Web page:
Popper and the Gospel

In my latest “Reason as a Guide to Reality” post over at Wheat and Tares,  I talked about Popper’s theories of how we gain knowledge based on Conjecture and Refutation.

Here we now have a profound touch point between science and religion. Consider the following scriptures.

D&C 122:7

…all these things shall give thee experience, and shall be for thy good.

D&C 105:6

And my people must needs be chastened until they learn obedience…

Romans 5:3-5

And not only so, but we glory in tribulations also: knowing that tribulation worketh patience; And patience, experience; and experience, hope: And hope maketh not ashamed; because the love of God is shed abroad in our hearts by the Holy Ghost which is given unto us.

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How We Gain Knowledge: Conjecture and Refutation

As discussed in my last post, if science can’t be justified by inductive reasoning, how do we justify it?

Popper’s own epistemology (i.e. theory of how we gain knowledge) is based around conjecture and refutation.
All knowledge is gained by starting with conjecture. Interestingly, inductive “reasoning” does seem to play a role in this. As documented in the Taleb’s book, The Black Swan: The Impact of the Highly Improbable we humans seem to be wired for inductive “reasoning.” We see non-existent causes and effects everywhere. Taleb gives these questionable cause/effects a name: narrative fallacies. Taleb spends a lot of time discussing the problems with our built in inductive reasoning. But there is an upside. We easily generate conjectures – mostly bad ones. Continue reading

Francis Bacon vs. Karl Popper: The Fallacy of Observationalism

In my last post I argued that, contrary to popular belief, science is not actually about observation.

Here I wish to taken an aside and discuss two of the main competing schools of epistemology (i.e. the theory of how we gain knowledge). The traditional view of science was founded by Francis Bacon. This school of thought is (as Popper describes it anyhow) is as follows:

According to Bacon, the nature or essence of the method of the new science of nature, the method which distinguishes and demarcates it from the old theology and from metaphysical philosophy, can be explained as follows:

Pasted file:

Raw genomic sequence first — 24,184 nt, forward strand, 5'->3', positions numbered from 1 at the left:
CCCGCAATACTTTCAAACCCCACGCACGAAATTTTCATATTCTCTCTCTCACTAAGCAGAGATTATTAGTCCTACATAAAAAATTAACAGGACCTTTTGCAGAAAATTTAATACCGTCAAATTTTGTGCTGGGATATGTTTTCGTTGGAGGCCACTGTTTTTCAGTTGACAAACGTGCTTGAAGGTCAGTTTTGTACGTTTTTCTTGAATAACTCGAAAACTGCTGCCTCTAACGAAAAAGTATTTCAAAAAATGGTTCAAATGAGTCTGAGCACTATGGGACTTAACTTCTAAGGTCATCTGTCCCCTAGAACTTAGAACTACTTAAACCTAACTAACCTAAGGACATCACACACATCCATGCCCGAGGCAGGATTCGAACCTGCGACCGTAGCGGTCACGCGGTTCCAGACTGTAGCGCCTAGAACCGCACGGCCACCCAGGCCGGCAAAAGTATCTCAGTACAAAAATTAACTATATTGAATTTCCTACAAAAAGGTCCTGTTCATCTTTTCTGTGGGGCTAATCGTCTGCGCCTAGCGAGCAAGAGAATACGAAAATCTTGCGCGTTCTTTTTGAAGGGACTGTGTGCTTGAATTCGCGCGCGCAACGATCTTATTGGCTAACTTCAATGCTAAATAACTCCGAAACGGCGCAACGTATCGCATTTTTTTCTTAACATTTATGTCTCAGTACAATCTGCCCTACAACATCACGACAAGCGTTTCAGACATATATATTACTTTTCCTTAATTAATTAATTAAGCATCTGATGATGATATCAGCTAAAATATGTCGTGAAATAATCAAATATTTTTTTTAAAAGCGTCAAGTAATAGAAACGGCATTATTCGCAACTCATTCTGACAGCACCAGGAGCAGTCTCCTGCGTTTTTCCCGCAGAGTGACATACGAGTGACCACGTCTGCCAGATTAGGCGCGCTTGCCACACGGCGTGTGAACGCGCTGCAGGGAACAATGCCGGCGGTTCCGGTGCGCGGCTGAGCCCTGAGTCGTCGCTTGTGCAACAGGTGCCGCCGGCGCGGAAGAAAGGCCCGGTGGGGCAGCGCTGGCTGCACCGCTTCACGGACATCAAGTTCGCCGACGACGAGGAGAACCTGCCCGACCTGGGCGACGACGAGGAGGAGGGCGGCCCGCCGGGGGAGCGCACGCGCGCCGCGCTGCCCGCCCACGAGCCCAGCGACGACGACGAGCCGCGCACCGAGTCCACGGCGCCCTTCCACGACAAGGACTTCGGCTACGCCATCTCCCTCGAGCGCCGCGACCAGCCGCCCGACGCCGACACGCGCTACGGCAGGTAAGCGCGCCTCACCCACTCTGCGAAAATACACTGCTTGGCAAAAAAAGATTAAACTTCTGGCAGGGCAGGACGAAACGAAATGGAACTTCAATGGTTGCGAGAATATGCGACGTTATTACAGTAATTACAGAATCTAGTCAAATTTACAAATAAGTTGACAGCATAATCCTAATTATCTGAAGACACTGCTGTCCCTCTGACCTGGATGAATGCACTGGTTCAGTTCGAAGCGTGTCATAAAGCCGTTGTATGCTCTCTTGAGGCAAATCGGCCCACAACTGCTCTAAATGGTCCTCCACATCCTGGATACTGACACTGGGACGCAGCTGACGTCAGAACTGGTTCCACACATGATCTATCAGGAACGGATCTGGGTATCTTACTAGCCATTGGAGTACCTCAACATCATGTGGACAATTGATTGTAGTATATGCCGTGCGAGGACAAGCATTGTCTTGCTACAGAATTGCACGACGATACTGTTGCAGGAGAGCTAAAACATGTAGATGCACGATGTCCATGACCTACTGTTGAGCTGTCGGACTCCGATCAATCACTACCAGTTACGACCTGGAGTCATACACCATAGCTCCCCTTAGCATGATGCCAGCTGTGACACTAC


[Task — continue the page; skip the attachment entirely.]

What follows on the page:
Man is impatient. He likes quick results. So he jumps to conclusions. Continue reading

What is Science: Is Science about Observation or Falsification?

In previous posts I responded (or gave other people’s responses anyhow) to the ideas that science is primarily about prediction, Reductionism, or Holism. In those ideas we found some truth, but not the whole truth.

Another common point of view is that science is really about observation. Related to this is the idea that science is primarily about empirical evidence or in other words must be falsifiable. As it turns out, these points of view are somewhat correct, but also misleading.

Science is Not Primarily Observation

I doubt science would have any meaning if we didn’t take the ideas of observation and empirical evidence seriously. Descarte is rumored to have tried to argue in favor of pure reason, but we know that this doesn’t work out in real life. The problem is that our reasoning capacity is too broad. We can think of logical possibilities that just happen to not exist. Continue reading

Algorithmic Reducibility

…the chameleonic nature of numbers [is] so rich and complex that numerical patterns have the flexibility to mirror any other kind of pattern. (Douglas Hoftsadter in I am a Strange Loop, p. 159)

In my last post, I discussed the point of view known as ‘reductionism’ and the problems with that point of view. In summary, reductionism is the false belief that sciences that work with the smallest units of nature – atoms and below – are somehow more fundamental explanations of reality than emergent ones, such as thought or computation.

A few posts ago, I discussed computability and comprehension. My final conclusion was that while algorithms and explanations aren’t the same thing, you can’t have an explanation without having an algorithm. Continue reading